Use this URL to cite or link to this record in EThOS: http://ethos.bl.uk/OrderDetails.do?uin=uk.bl.ethos.656820
Title: Using mathematical models to characterize HIV epidemics for the design of HIV prevention strategies
Author: Mishra, Sharmistha
ISNI:       0000 0004 5349 6687
Awarding Body: Imperial College London
Current Institution: Imperial College London
Date of Award: 2014
Availability of Full Text:
Access through EThOS:
Full text unavailable from EThOS. Please try the link below.
Access through Institution:
Abstract:
Since 2000, we have been trying to characterize and classify HIV epidemics to guide the strategic design of HIV prevention policies and focus HIV programmes and resource allocation by a regions' epidemic type. We have used arbitrary thresholds of HIV prevalence across different risk-groups in a given population, 'static' mathematical models and classical epidemiological measures of the population attributable fraction that do not account for chains of transmission. As a result, these traditional approaches could be missing the underlying transmission dynamics and the role of key populations - such as female sex workers and their clients - on HIV spread. In this thesis, I build on a growing paradigm shift on how we should re-classify HIV epidemics based on the epidemiological features that lead to HIV emergence and persistence (i.e. the 'epidemic drivers' that influence the basic reproductive ratio, R0). I examine the extent to which our traditional approaches have been underestimating the contribution of sex work to HIV spread and likely misclassifying epidemic type by developing dynamic mathematical models of HIV transmission and simulating a large number of plausible 'synthetic' HIV epidemics. I then develop - as proof-of-concept - a novel algorithm to diagnose epidemic type using these synthetic epidemics and glean the key epidemiological data that would be most useful to help distinguish between 'epidemic drivers', and therefore would be most useful to collect as part of HIV surveillance and future empirical research.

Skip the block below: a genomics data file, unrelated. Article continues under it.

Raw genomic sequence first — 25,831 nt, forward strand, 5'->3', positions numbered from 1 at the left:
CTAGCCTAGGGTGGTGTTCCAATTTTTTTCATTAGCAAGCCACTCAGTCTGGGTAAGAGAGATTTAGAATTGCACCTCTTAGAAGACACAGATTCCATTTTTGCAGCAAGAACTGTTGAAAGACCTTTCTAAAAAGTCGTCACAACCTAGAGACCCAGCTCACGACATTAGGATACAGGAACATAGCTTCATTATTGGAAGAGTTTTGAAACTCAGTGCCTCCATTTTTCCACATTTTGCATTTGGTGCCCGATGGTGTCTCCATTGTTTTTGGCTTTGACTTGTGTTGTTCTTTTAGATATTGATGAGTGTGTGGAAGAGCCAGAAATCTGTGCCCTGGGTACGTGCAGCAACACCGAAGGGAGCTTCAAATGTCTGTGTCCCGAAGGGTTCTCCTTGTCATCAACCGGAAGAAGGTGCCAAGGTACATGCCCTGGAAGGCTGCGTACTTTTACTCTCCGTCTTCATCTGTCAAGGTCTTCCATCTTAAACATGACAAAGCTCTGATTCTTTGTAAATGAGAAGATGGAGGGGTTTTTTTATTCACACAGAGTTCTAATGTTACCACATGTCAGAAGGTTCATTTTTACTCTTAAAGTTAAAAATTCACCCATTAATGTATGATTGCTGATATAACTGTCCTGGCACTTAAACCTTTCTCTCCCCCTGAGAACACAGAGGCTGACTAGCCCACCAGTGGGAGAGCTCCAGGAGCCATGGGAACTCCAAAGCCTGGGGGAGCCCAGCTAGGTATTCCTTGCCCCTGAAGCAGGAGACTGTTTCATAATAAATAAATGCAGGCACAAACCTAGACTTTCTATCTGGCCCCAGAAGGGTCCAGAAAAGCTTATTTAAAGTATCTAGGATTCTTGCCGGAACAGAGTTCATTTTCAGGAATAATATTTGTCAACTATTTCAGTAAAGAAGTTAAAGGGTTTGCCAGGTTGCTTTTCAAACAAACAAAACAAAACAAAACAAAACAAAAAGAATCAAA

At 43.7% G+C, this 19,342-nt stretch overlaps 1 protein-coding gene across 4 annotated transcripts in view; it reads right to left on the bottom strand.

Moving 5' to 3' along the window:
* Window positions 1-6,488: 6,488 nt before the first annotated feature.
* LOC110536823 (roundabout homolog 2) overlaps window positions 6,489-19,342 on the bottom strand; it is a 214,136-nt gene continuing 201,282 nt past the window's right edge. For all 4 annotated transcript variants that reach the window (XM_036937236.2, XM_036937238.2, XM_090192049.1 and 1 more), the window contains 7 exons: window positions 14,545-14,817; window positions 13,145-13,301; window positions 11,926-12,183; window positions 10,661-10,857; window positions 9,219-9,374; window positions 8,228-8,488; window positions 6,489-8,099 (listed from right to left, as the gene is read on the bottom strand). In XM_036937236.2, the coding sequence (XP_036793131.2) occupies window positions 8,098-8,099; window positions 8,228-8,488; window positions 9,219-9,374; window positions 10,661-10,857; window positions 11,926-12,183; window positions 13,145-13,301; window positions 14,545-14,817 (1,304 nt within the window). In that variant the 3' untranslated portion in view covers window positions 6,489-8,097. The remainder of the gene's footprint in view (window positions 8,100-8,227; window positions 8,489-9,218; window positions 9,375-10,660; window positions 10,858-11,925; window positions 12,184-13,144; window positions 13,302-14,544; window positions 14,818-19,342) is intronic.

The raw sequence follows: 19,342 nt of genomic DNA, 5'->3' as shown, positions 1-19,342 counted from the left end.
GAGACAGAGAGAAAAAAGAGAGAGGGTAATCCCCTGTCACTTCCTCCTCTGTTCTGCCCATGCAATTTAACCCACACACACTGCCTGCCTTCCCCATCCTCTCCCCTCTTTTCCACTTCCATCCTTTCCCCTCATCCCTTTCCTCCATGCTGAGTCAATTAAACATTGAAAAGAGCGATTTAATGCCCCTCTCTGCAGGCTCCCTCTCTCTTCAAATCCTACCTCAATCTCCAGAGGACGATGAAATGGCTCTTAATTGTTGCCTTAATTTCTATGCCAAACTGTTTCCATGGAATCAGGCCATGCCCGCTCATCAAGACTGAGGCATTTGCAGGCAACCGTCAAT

Supervisor: Boily, Marie-Claude; Garnett, Geoffrey; Moses, Stephen Sponsor: Not available
Qualification Name: Thesis (Ph.D.) Qualification Level: Doctoral
EThOS ID: uk.bl.ethos.656820  DOI: Not available
Share: